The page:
Tuesday, June 12, 2012

Romney Lies -- Religiously

Mitt Romney denied the First Vision?

This newscast from 2008 has Romney admitting that as far as he knows God hasn't spoken to anyone since Moses. He seems somewhat embarrassed to mention the First Vision. Former Stake President Romney is obviously aware that the entire LDS Church is based on the First Vision which has God speaking to the founder of Mormonism Joseph Smith. In short, Romney is a typical politician by not wanting to alienate voters by not appearing to believe in things most Christians would be very uncomfortable with.
Youtube video: Mitt Romney denies key tenet of his own faith!

One Mormon blogger writes, "When I was a missionary, the church’s official Missionary Guide instructed missionaries to avoid providing direct answers or solutions to investigators' questions or concerns.” On his mission, he "fell back on rhetorical tricks or even outright denials."

"What a thing it is for a man to be accused of committing adultery, and having seven wives, when I can only find one. I am the same man, and as innocent as I was fourteen years ago; and I can prove them all perjurers. I labored with these apostates myself until I was out of all manner of patience." - Joseph Smith [1]
"A half-truth presented as the whole truth is a complete untruth." - J.I. Packer[2]
"Even sharing the truth can have the effect of lying when we tell only half-truths that do not give the full picture. We can also be guilty of bearing false witness and lying if we say nothing, particularly if we allow another to reach a wrong conclusion while we hold back information that would have led to a more accurate perception. In this case it is as though an actual lie were uttered." - Robert J. Matthews[3]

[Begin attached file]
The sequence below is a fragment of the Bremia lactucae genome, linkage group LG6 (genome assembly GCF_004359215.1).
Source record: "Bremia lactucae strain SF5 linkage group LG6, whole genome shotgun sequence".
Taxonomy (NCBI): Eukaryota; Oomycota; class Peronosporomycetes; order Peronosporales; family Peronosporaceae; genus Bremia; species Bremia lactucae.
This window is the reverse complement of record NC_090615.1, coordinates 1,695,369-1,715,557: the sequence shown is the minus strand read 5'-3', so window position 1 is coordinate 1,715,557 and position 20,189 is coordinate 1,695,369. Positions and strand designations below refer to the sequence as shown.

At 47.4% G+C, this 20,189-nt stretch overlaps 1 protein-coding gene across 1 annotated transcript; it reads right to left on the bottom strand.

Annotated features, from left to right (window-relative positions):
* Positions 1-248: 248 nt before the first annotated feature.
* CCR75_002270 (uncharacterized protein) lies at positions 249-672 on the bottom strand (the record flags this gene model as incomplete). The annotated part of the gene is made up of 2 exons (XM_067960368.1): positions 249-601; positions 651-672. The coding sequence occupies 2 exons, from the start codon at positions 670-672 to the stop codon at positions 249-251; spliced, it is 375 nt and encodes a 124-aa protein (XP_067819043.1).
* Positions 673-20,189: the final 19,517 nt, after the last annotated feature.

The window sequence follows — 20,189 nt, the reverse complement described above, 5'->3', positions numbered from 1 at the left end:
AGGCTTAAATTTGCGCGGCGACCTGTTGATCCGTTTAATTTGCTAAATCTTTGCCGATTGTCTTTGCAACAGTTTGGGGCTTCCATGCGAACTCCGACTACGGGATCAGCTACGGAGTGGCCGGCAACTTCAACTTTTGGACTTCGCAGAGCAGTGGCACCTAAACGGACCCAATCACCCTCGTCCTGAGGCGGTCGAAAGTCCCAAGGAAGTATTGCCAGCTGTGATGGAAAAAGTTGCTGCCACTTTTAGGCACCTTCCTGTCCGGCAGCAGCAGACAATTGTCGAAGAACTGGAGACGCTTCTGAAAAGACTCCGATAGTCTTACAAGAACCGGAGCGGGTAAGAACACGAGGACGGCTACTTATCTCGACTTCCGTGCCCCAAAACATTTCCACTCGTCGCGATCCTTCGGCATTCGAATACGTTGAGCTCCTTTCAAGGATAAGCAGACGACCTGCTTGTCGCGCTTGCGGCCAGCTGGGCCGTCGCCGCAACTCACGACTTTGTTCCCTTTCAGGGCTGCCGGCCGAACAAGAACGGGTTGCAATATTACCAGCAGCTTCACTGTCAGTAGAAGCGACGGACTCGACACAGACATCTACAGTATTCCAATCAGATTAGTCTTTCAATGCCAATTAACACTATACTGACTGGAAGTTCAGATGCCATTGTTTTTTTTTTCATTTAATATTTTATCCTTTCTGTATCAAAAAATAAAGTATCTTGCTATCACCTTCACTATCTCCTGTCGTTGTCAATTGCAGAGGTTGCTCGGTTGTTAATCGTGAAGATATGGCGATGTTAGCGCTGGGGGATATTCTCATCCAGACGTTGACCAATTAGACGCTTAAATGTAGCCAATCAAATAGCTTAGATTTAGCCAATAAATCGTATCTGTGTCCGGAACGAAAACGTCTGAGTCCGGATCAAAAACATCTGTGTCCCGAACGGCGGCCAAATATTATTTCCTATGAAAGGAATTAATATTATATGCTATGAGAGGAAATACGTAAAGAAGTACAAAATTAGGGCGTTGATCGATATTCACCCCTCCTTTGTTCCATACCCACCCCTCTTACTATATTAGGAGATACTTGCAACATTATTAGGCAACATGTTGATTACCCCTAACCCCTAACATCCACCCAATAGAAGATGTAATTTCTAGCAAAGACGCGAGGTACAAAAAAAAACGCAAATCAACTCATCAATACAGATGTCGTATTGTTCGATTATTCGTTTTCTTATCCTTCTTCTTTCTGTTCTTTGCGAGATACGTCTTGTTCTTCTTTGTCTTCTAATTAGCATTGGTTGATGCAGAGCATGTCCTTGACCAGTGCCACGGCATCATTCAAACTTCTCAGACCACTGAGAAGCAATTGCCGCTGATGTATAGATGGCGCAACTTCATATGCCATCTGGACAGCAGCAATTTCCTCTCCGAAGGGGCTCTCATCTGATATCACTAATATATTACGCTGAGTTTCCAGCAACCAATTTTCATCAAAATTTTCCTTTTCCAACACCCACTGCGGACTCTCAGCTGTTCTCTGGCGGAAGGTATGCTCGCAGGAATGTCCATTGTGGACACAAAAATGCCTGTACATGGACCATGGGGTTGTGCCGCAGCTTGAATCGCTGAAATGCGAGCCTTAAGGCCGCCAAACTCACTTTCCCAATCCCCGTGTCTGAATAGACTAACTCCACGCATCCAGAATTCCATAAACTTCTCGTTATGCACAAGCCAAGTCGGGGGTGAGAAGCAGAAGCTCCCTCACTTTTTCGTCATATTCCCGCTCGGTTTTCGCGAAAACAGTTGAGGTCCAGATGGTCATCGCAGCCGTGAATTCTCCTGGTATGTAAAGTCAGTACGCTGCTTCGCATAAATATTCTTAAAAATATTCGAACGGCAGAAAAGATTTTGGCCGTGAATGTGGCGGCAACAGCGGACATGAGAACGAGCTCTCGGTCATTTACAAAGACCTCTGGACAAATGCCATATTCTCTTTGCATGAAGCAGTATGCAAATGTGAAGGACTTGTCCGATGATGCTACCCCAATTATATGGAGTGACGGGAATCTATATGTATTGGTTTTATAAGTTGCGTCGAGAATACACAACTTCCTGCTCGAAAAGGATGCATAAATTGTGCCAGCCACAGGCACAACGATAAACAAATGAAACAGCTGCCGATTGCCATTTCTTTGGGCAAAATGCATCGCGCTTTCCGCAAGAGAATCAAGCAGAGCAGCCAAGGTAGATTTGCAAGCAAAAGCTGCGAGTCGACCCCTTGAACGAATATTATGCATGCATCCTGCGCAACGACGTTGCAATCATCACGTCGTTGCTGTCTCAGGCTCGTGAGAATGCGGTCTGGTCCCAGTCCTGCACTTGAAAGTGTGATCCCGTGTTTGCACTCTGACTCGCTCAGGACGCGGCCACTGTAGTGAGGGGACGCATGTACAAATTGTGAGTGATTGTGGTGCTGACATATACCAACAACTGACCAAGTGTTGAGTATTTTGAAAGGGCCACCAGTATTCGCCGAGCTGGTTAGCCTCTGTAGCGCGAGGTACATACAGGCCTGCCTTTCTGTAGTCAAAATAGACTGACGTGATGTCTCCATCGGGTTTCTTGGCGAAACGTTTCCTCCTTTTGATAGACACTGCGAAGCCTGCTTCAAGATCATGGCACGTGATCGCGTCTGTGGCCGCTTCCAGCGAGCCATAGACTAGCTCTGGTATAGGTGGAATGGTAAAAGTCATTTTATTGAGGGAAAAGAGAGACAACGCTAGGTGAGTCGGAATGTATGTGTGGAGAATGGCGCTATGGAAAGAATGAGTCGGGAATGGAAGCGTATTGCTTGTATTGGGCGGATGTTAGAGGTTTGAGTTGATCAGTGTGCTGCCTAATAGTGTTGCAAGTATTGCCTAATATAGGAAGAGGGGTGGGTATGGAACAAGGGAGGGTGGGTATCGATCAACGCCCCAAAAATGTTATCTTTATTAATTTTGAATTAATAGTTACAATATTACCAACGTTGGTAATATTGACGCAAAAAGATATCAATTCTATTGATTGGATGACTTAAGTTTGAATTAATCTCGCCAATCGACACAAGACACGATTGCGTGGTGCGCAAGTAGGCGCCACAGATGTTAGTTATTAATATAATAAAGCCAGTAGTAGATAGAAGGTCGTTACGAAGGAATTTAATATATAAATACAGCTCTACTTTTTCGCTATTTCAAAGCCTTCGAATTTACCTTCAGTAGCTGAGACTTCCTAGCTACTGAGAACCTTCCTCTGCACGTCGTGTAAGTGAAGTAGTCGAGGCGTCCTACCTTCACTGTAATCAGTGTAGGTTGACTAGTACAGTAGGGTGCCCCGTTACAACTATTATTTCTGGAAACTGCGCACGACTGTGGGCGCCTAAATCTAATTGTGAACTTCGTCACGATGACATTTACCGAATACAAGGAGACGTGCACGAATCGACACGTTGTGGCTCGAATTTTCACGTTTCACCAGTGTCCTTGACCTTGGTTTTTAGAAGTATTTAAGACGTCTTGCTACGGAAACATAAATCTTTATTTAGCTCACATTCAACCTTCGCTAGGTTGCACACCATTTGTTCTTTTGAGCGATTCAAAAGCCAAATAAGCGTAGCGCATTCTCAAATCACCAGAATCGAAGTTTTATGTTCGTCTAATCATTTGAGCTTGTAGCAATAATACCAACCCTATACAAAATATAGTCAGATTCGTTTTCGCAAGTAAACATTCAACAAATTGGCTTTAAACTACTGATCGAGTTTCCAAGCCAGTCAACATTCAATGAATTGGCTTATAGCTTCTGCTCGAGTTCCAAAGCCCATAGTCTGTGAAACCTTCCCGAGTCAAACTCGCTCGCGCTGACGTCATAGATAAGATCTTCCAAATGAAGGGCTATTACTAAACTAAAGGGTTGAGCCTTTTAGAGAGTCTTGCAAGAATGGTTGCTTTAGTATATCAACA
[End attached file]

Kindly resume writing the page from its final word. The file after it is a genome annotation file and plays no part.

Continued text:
"In matters of honesty, there are no shortcuts; no little white lies, or big black lies, only the simple, honest truth spoken in total candor... Being true is different than being honest.” - Gordon B. Hinckley[4]
Lying for the Lord refers to the practice of lying to protect the image of and belief in the Mormon religion, a practice which Mormonism itself fosters in various ways. From Joseph Smith's denial of having more than one wife, to polygamous Mormon missionaries telling European investigators that reports about polygamy in Utah were lies put out by "anti-Mormons" and disgruntled ex-members, to Gordon B. Hinckley's dishonest equivocation on national television over Mormon doctrine, Mormonism's history seems replete with examples of lying. Common members see such examples as situations where lying is justified. For the Mormon, loyalty and the welfare of the church are more important than the principle of honesty, and plausible denials and deception by omission are warranted by an opportunity to have the Mormon organization seen in the best possible light. This is part of the larger package of things that lead many to describe Mormonism as a cult. "Lying for the lord" is part of Mormonism's larger deceptive mainstreaming tactics, and conversion numbers would drastically lower if important Mormon beliefs were fully disclosed to investigators.

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